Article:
All Too Principled?

International bureaucrats in the United Nations Protection Force (UNPROFOR) for Yugoslavia as well as at UN headquarters in New York played an important role in allowing the Serbs to overrun Srebrenica with impunity, because the West needed the United Nations to conceal its own lack of a concrete Bosnia policy. The permanent members of the Security Council were mainly interested in limiting UN involvement in Bosnia. Resolution 836 designated Srebrenica a "safe area" and empowered UNPROFOR troops only to deter, rather than actually repel, attacks on safe areas. NATO air power could be called in only to "support" the peacekeepers. Protection of Bosnian civilians was no one's responsibility.

It is clear that key UN officials-including Yasushi Akashi, special representative of the Secretary-General for the former Yugoslavia, and General Bernard Janvier, overall commander of UNPROFOR-were extremely reluctant to use air power against the Bosnian Serbs, even within the narrow criteria set by the Security Council. Instead of agitating for greater latitude or capitalizing on their narrow opportunities for action, Akashi and Janvier refused to approve nearly every Dutchbat request for air support. Their actions question the conception of international civil servants as disinterested actors who implement directives imposed by member states according to the principles of the UN. They are individuals with their own interests, and those interests contributed to the failure at Srebrenica.

In the spring of 1995, after a UN-ordered NATO bombing run, the Bosnian Serb Army seized several hundred peacekeepers all over Bosnia as human shields to discourage further bombing. Sensing that there was little political will in the West to stand up to the Serbs, Janvier made a fateful decision. In negotiating for the release of the peacekeepers, he privately assured top Bosnian Serb General Ratko Mladic that there would be no further air attacks. There is no evidence to suggest that Janvier had the authority to make such a promise, which effectively abrogated the Security Council's own resolutions on protecting safe areas.

As the Bosnian Serb Army slowly encircled and overran Srebrenica several months later, numerous requests for air support from the Dutch soldiers were rejected by Janvier and Akashi, even though the conditions under the mandate for using air power had technically been satisfied. These decisions were based on interpretations made by UN officials, not governments. In one instance, according to a UN report, air strikes were denied because it appeared that the Bosnian Serbs "did not intend to overrun the entire enclave," but merely to seize part of it; the Security Council's mandate, however, called for any attacks on safe areas to be deterred by peacekepeers. After several more requests from the peacekeepers, UNPROFOR finally sent NATO planes swooping down on Srebrenica; they damaged just one Bosnian Serb tank before the town was completely overrun.

The attack provoked Mladic into threatening to kill the peacekeepers he had already captured at Srebrenica. While a panicked phone call from the Dutch Ministry of Defence definitively prevented any future use of air power, the abandonment of Srebrenica cannot be attributed solely to the actions of member states. By consciously employing a narrow interpretation of their mandate, UN officials created the conditions under which it was impossible to employ air power effectively against Mladic's troops.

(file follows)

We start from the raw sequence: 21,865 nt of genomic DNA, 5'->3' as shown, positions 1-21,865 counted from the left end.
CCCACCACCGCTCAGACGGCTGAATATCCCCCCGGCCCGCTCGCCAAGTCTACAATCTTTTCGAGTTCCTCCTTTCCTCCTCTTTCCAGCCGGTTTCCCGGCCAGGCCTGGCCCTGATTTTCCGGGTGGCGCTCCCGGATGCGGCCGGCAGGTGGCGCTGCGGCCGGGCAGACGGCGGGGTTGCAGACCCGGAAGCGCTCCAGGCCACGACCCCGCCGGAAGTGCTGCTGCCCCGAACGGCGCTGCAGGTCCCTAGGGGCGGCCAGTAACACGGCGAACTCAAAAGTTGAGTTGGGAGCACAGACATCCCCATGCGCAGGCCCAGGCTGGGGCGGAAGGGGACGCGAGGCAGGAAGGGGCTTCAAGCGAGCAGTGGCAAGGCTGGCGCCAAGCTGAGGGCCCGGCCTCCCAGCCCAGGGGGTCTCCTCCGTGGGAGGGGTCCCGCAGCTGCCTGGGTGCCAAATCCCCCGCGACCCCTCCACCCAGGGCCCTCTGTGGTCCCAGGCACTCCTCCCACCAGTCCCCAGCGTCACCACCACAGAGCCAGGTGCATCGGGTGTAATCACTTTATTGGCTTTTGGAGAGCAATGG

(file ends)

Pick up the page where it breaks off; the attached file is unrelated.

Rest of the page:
Rather than acting to carry out their mission, Janvier, Akashi, and others were trying to undermine it. Before the pinprick airstrike, Janvier and Akashi argued that the use of air power would not be the best interpretation of the mandate; afterwards, the all-important mandate was subordinated to the safety of the Dutch troops. In either case, the goal was to avoid the use of force at all costs, no matter how high.

Between carrying out the mandate handed down by the Security Council, avoiding confrontation with the Bosnian Serbs, and safeguarding the organization's own credibility, the fates of the displaced people at Srebrenica were rarely and barely a concern for the international civil servants of the United Nations. As Akashi's assistant reportedly said at a meeting with Janvier at the height of the attack on the enclave, "There's no choice [about using air power] if [the Dutch] troops are under attack....If they're not under attack, it's different. Then the question is, "How much shelling can civilians stand?"

Peacekeepers' Alternate Selves

One of the cornerstones of a liberal international order is an international peacekeeping force that can prevent, control, and end armed conflicts. Proponents of such a vision, however, must face the unpleasant reality of the Srebrenica massacre-an incident in which the myth of blue-helmeted, neutral-yet-principled peacekeepers bravely interposing between warring sides quickly faded away. To this day, the shame and repeated calls for an inquiry in the Netherlands have only underscored the fact that despite the impossibility of their situation, the idea of laying down their lives to protect others, no matter how idealistic, never seemed to enter the minds of the Dutch peacekeepers at Srebrenica. Moreover, even as Bosnian civilians were literally dragged from sight before "disappearing" to the sound of gunfire, the peacekeepers became instruments of ethnic cleansing, assisting in the "safe evacuation" of refugees, including the 8,000 men and boys who soon "disappeared."